Those are the kind of people who didn’t have to be convinced or sold on listening to Jesus. They found him wherever he went. People like Naomi. People like Ruth. People who would feel vulnerable coming in here.
So our challenge in this whole sermon series is to figure out how we can help the vulnerable to feel like they belong. How we can help the outsider feel like they’re on the “inside” of our circle.
We go to the Children’s Hospital quite a bit with our son Charlie, and it’s a nice, big, open space when you first enter. On the second floor they have conference rooms, and it’s not uncommon to see a cohort of doctors looking like they’re attending a conference.
I remember I was killing time with Charlie once, and we were wandering around the second floor. Charlie meandered his way over to some of the big windows by those conference rooms. And the only other person there was someone picking up the trash, so I felt comfortable hanging out in the area. But suddenly the doors opened up and about forty doctor-types streamed out into the hallway. I ushered Charlie along to another part of the hospital because I felt like I was intruding. I felt like I didn’t belong.
So I felt comfortable when I thought I was in the presence of the cleaning crew, and I felt uncomfortable when I thought I was in the presence of the doctors. Why is that?
Now let me ask – when someone who is struggling in their life comes here, do they feel like they’re intruding on the doctors or comfortable with the cleaning crew?
Whenever we act like and look like we have it all put together, I believe we put out the “doctor conference” vibe. I believe it makes people feel like they don’t belong, because they’re dirty and messy unlike those people in the clean lab coats.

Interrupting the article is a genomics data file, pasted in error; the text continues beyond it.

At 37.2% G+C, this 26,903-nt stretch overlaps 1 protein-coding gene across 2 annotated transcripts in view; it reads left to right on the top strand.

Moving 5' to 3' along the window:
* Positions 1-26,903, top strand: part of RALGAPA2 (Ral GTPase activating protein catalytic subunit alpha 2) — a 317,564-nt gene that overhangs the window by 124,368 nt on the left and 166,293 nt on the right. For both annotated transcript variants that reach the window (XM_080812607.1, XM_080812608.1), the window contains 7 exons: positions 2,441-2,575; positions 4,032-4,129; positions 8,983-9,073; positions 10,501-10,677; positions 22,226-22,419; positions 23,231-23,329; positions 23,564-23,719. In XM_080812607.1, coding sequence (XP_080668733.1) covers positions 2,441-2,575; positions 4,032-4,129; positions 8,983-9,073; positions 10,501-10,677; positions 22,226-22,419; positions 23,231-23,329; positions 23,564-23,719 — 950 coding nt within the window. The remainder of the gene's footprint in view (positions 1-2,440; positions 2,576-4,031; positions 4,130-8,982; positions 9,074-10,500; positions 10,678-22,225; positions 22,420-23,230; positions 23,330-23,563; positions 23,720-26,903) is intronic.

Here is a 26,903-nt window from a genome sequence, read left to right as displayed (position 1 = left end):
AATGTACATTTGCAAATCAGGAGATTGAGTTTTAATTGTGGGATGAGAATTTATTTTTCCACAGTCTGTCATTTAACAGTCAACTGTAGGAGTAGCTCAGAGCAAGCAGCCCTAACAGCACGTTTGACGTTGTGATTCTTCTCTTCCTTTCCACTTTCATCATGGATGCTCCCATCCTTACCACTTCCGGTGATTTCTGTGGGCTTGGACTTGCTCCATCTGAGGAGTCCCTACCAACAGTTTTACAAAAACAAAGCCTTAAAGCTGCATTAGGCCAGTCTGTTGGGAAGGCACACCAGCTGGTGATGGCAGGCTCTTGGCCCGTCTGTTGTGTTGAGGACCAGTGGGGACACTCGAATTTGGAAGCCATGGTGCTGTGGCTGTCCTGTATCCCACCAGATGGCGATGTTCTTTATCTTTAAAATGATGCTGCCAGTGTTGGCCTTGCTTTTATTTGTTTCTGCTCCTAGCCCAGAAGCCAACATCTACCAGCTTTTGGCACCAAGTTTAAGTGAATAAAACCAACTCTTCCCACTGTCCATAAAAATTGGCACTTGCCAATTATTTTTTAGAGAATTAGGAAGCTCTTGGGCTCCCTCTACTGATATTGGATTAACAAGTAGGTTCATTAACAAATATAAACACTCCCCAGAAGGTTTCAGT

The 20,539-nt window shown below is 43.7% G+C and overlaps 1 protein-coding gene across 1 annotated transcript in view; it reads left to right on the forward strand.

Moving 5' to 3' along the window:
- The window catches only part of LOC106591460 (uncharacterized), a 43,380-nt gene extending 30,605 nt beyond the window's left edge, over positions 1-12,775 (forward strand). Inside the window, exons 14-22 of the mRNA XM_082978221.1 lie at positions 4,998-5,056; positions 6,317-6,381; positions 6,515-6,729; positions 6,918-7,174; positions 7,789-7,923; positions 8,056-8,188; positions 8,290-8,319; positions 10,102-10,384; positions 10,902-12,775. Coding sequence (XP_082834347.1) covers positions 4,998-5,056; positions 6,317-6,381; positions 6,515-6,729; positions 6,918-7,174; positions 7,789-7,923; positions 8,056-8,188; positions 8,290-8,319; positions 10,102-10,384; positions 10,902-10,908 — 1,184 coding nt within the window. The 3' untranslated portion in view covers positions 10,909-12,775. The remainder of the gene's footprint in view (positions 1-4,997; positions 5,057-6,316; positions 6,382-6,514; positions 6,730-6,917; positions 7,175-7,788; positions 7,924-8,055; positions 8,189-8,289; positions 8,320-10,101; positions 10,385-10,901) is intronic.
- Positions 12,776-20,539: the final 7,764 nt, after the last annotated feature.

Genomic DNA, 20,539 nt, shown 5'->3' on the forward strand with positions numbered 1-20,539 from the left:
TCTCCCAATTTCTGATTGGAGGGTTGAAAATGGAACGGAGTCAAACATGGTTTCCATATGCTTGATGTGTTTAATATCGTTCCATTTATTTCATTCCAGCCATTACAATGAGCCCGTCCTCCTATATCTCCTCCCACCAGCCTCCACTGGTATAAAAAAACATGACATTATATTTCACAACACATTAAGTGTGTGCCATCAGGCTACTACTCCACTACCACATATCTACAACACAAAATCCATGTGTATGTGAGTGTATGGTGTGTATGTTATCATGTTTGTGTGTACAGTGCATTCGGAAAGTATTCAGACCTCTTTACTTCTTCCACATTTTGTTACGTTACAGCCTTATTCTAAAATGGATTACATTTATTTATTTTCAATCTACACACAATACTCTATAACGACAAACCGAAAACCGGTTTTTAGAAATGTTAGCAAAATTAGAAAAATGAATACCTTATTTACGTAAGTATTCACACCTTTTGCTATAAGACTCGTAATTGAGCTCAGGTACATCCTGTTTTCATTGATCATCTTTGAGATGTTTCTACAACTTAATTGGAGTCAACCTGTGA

So how can we help others see that we don’t have clean lab coats? How can we show that we’re all on the cleaning crew doing our best with our messy lives? How can we demonstrate that our circle includes a bunch of people who don’t have everything figured out – because that’s us?
Sisters and brothers, there aren’t that many people who are prim and proper and put together. And in reality, most of the people who look prim and proper and put together are just hiding things behind their clean lab coats. But if we decide to hide our messy lives behind lab coats, no one is going to feel comfortable here. If we sweep our dirt beneath the rug, no one is going to stick around to hear about the love and freedom that is found in Jesus Christ. If we lose our compassion for the outsider and the vulnerable, we will lose the ability to see God working through Naomi and Ruth today.
I want to close by giving us a time of silent prayer to ask God to open our eyes to the struggling people around us – and that might be the person who’s been sitting next to you for the last two years. Ask God to open our hearts so that we can have the same compassion and empathy that Jesus had. Ask God to open our imaginations to envision how we might be better with the Naomi’s and Ruth’s who live around us. I’ll close us after a couple of minutes. Let us pray.